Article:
Where Do I Start with AM?

Here are a few more basic questions to ask yourself before diving in.


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Are you excited about additive manufacturing yet? Hopefully, my first few columns have given you both a preview of what is possible and a reality check on what can happen if you jump into AM blindly. This month’s column provides some tips and pointers for those just starting to explore the technology.

Many shops believe that delving into AM means they need to worry about selecting parts, investing in expensive machines and finding material suppliers, but that is putting the cart before the horse, so to speak. Over the past five years, I have found that there are four basic questions that need to be considered first, before implementing AM, and the manufacturer new to 3D printing might stumble over any of these. They are: 

1. Do you design in 3D? If not, then you are not ready for AM. While larger companies have long invested in CAD and 3D solid modeling software, many smaller manufacturers and machining service providers have not and are still working with 2D drawings. This was surprising to me, too, when I first learned it, but it is a hard truth that continues to worry me the more I encounter it at smaller regional events focused on AM. So, while online repositories of CAD models are becoming more widely available (Thingiverse, GradCAD and so on), you still need to move into the 3D world and start designing digitally if you want to be able to use AM in your shop. Meanwhile, I ask those of you who consider yourselves experts in CAD: Have you started exploring lattice structures, topology optimization and generative design tools? If not, then you, too, have some work to do before you are ready to take full advantage of AM.

2. Can you 3D-print in your desired material? Currently, the palette of materials suitable for AM is rather limited, especially among metals. While many proponents talk up the material freedoms afforded by AM, the reality is that there are only a few dozen polymers and just over a dozen metals that are regularly being used. We have had years to perfect the alloys and exotic materials used in various conventional manufacturing processes (such as forging, casting and so on), but materials developed for AM are still in their infancy. Most of the materials that we are currently using were not designed to be heated and extruded from a nozzle, or melted with a laser, yet that is what we do with them in additive manufacturing. 

Senvol offers a free database of industrial AM machines and materials (senvol.com/database) that allows you to keep tabs on what currently is available. Beware that certain materials will not perform in AM processes as they do in other processes, however. If you pick ABS, for example, you might expect to get the properties of that material as they appear in an injection-molded part, but you will not get those properties when you 3D-print a part using ABS filament.

3. Is it possible to print your part sizes on a machine? While new AM machines are being introduced to the market fairly regularly, build envelopes still come in just a few standard sizes. Powder-bed fusion systems for metals typically measure roughly 10 by 10 by 10 inches, with some exceptions. This means that if the metal part you want to additively manufacture is bigger than a machine’s build volume, you most likely are out of luck, at least in terms of printing the part directly. Larger metal-printing machines are increasingly becoming available, and the Big Area Additive Manufacturing polymer system from Cincinnati Inc., for example, is large enough to print a car body. Still, most polymer systems have a modest-sized build chamber. Again, check out Senvol’s database of machines to see what’s out there, or use resources like the Rapid Prototyping Process Selector at custompartnet.com/rapid-process-selector to even better pinpoint available machines.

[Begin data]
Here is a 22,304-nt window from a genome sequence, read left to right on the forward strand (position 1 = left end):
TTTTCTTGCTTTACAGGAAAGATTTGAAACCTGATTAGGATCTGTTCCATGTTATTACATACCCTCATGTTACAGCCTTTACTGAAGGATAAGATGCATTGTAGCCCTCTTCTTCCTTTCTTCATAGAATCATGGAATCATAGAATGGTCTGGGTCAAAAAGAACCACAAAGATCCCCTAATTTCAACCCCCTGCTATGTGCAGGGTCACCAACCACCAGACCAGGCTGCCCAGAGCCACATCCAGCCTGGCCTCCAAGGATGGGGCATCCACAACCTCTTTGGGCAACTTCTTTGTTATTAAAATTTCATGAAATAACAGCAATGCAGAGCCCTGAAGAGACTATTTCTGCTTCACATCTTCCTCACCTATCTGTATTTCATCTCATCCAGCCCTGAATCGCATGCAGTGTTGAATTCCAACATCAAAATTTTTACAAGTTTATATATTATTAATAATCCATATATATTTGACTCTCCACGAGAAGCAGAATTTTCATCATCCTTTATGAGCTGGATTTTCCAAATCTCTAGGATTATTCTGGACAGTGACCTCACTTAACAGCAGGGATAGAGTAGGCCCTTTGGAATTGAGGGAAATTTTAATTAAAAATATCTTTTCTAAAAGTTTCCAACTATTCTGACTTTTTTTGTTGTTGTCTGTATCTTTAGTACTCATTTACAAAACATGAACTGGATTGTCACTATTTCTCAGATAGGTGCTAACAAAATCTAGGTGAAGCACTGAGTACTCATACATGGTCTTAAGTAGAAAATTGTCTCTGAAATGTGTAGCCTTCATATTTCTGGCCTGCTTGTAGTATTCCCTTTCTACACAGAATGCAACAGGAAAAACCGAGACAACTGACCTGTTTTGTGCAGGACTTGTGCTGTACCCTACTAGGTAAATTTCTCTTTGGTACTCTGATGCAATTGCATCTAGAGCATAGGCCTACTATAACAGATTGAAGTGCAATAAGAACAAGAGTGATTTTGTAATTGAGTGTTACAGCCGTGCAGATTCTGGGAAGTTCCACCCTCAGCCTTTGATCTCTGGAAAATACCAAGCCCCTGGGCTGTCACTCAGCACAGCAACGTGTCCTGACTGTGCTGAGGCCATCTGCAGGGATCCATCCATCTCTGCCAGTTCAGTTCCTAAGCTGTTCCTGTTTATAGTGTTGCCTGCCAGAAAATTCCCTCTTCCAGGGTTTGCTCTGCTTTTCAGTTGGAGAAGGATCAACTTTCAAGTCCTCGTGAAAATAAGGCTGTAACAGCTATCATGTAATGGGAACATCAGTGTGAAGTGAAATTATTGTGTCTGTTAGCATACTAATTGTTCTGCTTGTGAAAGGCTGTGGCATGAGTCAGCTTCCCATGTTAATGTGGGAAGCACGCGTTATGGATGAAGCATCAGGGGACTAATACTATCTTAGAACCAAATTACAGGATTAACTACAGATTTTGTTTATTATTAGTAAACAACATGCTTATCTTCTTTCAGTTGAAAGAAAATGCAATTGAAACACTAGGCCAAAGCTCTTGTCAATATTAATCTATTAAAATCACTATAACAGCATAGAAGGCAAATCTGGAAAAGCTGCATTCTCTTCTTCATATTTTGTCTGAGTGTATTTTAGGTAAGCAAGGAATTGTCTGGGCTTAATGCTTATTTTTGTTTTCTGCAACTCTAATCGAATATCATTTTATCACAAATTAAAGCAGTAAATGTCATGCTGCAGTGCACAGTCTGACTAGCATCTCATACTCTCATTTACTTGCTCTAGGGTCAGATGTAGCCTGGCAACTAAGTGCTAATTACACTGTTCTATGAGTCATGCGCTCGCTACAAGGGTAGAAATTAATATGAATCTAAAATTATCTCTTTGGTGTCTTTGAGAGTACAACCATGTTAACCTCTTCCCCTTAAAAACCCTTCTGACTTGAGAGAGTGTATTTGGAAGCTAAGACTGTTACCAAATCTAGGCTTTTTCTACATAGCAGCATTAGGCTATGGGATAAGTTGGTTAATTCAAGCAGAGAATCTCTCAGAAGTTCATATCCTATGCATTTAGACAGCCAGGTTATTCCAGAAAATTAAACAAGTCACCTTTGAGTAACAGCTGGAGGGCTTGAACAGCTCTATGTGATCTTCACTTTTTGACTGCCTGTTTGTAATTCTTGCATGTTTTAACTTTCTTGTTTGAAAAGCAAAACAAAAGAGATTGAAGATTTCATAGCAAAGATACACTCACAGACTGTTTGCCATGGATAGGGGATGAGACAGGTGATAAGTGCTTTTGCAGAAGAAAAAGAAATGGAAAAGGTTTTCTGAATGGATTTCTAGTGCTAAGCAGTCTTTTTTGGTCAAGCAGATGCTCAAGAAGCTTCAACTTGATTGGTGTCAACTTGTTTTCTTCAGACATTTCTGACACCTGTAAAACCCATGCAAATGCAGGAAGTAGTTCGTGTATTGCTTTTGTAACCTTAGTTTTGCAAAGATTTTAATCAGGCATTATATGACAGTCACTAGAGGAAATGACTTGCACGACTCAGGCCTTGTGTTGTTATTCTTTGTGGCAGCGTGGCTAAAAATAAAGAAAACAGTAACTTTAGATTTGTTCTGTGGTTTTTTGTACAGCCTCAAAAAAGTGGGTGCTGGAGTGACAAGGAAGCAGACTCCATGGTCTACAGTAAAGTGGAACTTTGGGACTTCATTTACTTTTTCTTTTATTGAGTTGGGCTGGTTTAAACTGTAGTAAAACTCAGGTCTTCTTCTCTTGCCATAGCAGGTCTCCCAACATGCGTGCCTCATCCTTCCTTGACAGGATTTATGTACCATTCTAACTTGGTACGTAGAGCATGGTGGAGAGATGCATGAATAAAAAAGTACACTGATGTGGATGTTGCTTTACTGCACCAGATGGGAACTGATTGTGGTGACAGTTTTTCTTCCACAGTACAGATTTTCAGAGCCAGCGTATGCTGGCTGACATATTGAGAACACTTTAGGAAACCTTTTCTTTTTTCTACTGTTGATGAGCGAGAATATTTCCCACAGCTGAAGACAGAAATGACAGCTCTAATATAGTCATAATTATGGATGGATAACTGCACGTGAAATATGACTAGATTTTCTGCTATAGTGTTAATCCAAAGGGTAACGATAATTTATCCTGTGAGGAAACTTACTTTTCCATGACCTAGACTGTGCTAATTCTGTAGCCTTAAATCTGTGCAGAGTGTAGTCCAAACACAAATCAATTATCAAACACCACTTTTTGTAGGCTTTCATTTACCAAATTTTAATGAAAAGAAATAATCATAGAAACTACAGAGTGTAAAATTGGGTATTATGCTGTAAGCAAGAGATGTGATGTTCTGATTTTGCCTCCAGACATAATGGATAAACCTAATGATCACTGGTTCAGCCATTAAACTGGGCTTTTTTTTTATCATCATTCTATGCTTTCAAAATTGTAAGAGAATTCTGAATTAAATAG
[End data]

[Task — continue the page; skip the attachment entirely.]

4. What design guidelines should you follow? If you design in 3D, you can 3D-print in the type of material you want and you can fit your parts in an AM system, then you need to start thinking about how to design for AM. While many design guidelines, rules of thumb, best practices and so on are still in development, websites like 3dhubs.com offer a nice collection online. This is tricky, however, because each additive machine behaves a little differently, and so does each type of material on each machine. So, while you may be able to print a razor-thin wall or a steep overhang in one material on one machine, you may not be able to replicate that same feature on a different machine. Also, material feedstock, especially metal feedstock, has a big influence on the success (or failure) of the build, not to mention the microstructure and mechanical properties of the resulting part. Luckily, this is where most AM research is focused right now: understanding the science of the technology enough so that we can reliably and repeatedly generate the same results, over and over and over again. Until then, AM adoption will continue to lag expectations. We—academics and companies alike—need to do a better job of sharing our results, findings and insights so that we all benefit and AM achieves its full potential.